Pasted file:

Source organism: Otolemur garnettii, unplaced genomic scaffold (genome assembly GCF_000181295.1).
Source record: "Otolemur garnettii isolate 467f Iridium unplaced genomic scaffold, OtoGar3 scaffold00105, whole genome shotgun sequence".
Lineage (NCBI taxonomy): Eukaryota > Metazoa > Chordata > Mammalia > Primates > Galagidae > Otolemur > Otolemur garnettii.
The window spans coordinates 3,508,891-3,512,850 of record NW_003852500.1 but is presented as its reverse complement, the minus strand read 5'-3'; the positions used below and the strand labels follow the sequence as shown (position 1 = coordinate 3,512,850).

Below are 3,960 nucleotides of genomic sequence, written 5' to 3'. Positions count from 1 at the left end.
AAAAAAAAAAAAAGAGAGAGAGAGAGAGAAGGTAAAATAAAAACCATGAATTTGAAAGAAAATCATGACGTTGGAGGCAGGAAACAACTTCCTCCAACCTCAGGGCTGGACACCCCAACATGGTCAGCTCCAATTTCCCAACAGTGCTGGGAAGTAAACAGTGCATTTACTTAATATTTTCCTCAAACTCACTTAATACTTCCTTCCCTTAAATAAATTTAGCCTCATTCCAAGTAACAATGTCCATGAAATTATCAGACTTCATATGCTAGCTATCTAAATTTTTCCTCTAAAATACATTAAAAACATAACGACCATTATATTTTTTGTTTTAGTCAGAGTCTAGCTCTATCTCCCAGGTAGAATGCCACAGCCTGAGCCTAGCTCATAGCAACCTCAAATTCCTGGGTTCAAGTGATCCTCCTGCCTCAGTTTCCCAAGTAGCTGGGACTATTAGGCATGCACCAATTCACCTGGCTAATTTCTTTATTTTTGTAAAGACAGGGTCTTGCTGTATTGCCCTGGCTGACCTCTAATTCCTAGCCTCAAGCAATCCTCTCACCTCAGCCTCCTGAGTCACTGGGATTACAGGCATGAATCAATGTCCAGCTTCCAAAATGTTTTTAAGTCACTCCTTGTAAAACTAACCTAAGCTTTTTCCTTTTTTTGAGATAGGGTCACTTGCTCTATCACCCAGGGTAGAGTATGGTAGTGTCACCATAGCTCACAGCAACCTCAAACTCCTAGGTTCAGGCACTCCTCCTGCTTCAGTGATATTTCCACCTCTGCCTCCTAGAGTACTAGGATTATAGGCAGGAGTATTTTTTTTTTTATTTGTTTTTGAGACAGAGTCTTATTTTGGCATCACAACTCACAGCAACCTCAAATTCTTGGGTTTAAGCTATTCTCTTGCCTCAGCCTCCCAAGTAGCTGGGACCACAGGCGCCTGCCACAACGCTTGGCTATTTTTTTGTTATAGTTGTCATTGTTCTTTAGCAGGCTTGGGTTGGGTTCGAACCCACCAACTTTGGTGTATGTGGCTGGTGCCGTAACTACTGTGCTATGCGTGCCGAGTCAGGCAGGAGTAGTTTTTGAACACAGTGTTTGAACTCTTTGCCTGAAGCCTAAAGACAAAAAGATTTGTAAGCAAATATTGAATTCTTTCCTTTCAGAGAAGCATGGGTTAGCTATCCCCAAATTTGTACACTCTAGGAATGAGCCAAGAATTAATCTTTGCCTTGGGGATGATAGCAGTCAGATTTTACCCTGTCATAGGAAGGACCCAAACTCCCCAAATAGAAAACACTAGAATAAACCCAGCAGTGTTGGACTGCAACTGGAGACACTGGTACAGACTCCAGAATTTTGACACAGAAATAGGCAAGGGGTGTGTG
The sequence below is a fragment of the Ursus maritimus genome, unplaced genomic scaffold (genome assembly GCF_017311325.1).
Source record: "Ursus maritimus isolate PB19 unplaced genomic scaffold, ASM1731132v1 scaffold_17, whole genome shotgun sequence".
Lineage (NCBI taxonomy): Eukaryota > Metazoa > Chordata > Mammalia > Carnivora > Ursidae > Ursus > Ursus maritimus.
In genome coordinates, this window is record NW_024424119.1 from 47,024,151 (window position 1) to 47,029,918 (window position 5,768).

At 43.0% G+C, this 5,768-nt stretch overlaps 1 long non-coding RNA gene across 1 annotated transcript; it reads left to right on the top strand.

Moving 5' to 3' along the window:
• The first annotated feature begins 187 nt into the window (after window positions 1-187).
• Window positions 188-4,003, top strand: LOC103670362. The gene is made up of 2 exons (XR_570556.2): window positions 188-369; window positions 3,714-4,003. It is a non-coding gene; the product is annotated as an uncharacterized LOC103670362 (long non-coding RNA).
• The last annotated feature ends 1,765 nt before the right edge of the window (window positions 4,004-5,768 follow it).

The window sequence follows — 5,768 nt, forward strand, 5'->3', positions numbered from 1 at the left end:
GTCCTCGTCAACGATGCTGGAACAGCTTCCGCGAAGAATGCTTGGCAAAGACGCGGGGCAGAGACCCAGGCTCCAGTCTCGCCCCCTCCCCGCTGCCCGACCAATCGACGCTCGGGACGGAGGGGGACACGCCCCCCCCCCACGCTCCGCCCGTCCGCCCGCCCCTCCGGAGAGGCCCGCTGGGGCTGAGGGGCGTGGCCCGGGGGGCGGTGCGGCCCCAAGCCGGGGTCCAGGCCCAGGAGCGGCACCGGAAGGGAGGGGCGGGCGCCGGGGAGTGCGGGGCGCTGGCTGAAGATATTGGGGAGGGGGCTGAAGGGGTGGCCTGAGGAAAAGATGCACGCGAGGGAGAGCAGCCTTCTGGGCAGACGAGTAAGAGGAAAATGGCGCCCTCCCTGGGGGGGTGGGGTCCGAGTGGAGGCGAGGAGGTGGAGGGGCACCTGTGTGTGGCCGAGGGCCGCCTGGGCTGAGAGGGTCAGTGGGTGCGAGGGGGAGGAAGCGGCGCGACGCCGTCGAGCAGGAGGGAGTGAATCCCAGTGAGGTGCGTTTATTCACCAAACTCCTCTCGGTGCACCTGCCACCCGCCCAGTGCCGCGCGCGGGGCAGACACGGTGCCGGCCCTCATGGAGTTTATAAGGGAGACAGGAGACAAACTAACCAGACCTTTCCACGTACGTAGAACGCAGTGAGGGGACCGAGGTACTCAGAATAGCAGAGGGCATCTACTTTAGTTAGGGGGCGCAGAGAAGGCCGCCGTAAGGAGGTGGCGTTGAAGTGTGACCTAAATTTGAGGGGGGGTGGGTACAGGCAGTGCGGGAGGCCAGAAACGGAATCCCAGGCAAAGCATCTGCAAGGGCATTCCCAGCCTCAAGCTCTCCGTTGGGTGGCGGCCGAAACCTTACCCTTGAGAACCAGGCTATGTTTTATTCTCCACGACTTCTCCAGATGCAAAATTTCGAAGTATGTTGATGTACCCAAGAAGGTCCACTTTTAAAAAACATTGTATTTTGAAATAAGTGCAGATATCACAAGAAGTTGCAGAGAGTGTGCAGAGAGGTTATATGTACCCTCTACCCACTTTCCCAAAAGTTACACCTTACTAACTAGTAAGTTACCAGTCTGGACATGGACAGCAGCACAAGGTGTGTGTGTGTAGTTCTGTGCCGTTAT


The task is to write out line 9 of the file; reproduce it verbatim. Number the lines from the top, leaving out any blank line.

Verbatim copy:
Lineage (NCBI taxonomy): Eukaryota > Metazoa > Chordata > Mammalia > Carnivora > Ursidae > Ursus > Ursus maritimus.